The Paris Review Podcast takes the tidy paper package of the illustrious journal and brings it to vivid swimming life with the help of some wonderful voices. Episode 2 features two stories about relationships. The fashion documentarian Hailey Benton Gates reads Erica Ehrenberg’s prose poem ‘Pause at the Edge of the Country’, which blends tropes of motion and stillness to convey physical attraction. ‘I want to lie in this damp towel in these starched sheets forever while another body that just moved through me clips its toenails and opens a beer,’ writes Ehrenberg. Whatever the narrator thinks or feels, she knows her lover ‘does it back to me, objectifies me, tries to love me, feels contemptuous, gets angry.’ ‘My wife, In Converse’, a short story by Shelly Oria, is read by the actress and playwright Donnetta Lavinia Grays. The warm, burnished timbre of Grays’s voice captures the intimacy and longing at the heart of a lesbian marriage that is fraying. Oria’s female narrator enjoys saying the words ‘my wife,’ she tells us, for the frisson of surprise they elicit even in the most liberal of listeners. We also get the impression she likes saying those words for the feeling of ownership they impart. Her wife, wanting to take a cooking class solo, says curtly, ‘ “We are not one person, you know.” ’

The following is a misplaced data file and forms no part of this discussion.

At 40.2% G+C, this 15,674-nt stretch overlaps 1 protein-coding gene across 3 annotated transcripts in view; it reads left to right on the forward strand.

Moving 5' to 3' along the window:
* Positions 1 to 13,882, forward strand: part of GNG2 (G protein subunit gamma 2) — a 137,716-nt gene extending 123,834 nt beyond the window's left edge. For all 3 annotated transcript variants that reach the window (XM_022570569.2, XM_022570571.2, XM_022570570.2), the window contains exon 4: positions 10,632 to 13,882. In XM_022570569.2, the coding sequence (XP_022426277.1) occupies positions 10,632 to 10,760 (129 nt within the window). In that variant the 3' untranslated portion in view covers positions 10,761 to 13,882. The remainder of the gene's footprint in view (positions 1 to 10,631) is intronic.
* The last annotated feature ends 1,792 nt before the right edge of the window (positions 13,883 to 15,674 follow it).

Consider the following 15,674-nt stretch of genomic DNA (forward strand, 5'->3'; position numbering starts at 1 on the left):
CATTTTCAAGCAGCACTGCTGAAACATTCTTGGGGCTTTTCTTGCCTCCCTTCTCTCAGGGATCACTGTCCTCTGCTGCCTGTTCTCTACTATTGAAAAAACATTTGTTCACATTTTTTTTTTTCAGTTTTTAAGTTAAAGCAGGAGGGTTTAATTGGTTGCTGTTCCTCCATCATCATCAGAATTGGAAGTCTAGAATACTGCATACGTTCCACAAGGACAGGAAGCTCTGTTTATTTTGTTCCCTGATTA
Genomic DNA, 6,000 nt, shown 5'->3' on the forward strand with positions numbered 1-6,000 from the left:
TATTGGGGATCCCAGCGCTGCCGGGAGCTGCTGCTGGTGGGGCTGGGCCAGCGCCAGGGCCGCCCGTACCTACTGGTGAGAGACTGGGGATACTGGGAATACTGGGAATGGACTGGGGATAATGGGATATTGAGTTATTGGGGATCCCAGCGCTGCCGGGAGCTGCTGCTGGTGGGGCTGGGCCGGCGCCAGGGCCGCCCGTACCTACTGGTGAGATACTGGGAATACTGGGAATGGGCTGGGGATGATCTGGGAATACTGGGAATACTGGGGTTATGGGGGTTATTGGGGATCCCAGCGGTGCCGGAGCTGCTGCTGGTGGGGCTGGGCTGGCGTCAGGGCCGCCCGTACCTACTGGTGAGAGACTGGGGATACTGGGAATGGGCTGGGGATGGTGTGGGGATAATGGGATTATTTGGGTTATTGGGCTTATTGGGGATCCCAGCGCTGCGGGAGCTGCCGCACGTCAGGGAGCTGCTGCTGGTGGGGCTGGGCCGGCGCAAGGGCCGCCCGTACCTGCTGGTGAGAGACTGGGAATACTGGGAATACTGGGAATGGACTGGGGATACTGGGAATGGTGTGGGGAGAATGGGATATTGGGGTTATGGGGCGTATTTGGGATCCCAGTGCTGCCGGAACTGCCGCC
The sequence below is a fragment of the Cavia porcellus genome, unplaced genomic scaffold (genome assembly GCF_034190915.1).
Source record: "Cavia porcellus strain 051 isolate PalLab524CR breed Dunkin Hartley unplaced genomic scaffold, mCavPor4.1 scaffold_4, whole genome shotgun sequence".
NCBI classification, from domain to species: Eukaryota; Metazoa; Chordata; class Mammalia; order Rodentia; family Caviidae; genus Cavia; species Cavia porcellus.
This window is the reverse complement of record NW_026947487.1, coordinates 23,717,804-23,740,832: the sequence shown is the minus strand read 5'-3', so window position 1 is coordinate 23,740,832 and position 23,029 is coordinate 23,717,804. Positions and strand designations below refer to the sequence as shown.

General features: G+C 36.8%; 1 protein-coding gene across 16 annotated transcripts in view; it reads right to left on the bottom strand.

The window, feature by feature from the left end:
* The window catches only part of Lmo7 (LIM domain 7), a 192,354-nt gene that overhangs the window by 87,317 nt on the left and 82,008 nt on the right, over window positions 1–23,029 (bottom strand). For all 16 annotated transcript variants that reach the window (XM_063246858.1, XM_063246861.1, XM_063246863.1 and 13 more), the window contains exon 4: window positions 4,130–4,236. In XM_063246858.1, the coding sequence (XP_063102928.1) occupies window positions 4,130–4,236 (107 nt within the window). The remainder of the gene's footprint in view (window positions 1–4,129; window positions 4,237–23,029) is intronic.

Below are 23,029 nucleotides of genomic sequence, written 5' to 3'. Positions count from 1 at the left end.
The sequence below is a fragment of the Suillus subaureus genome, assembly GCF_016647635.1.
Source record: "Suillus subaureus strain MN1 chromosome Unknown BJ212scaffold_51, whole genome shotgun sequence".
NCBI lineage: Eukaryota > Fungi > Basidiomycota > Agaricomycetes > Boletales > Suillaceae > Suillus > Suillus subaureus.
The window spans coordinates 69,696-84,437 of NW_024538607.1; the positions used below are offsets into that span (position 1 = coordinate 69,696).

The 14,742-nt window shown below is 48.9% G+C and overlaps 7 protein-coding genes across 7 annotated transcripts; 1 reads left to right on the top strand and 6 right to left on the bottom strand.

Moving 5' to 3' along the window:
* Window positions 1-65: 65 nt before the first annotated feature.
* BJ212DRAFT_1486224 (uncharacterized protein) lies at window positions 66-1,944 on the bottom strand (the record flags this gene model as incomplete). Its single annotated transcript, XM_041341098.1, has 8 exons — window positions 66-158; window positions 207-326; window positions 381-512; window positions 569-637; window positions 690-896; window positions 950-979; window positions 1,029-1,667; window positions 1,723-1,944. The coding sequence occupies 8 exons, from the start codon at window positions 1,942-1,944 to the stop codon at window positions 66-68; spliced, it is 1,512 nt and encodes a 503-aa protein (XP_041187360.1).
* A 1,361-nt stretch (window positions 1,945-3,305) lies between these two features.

The British-born portrait artist Douglas Chandor (1897–1953) held the distinction of painting Winston Churchill, Queen Elizabeth II, Herbert Hoover, Franklin D. Roosevelt and First Lady Eleanor Roosevelt, and several of his portraits hang in the White House and the Smithsonian; still, he liked to say that he painted to pay for his garden. In tribute to his second wife, Ina Kuteman Hill, Chandor created seven lush, interlocking gardens in bone-dry Weatherford, Texas, a speck of a city west of Fort Worth that was Ina’s hometown. The Chinese-influenced gardens include a koi pond, a ‘Moon Gate’ made of antique roof tiles, a bowling green, and a 20-foot waterfall courtesy of Ohio governor James Cox, whose portrait Chandor painted and who, upon hearing of the eccentric artist’s fond dream to install an ambitious water feature in an arid land, decided to underwrite it. The horticulturist Steven Chamblee has kept the vision alive and also updated it, planting 500 azaleas to honour the original concept of a spring garden and adding annuals such as bluebonnets and zinnias and exotics such as snake sansevieria and voodoo lily. Open to the public, Chandor Gardens plays host, no surprise, to a good number of nuptials.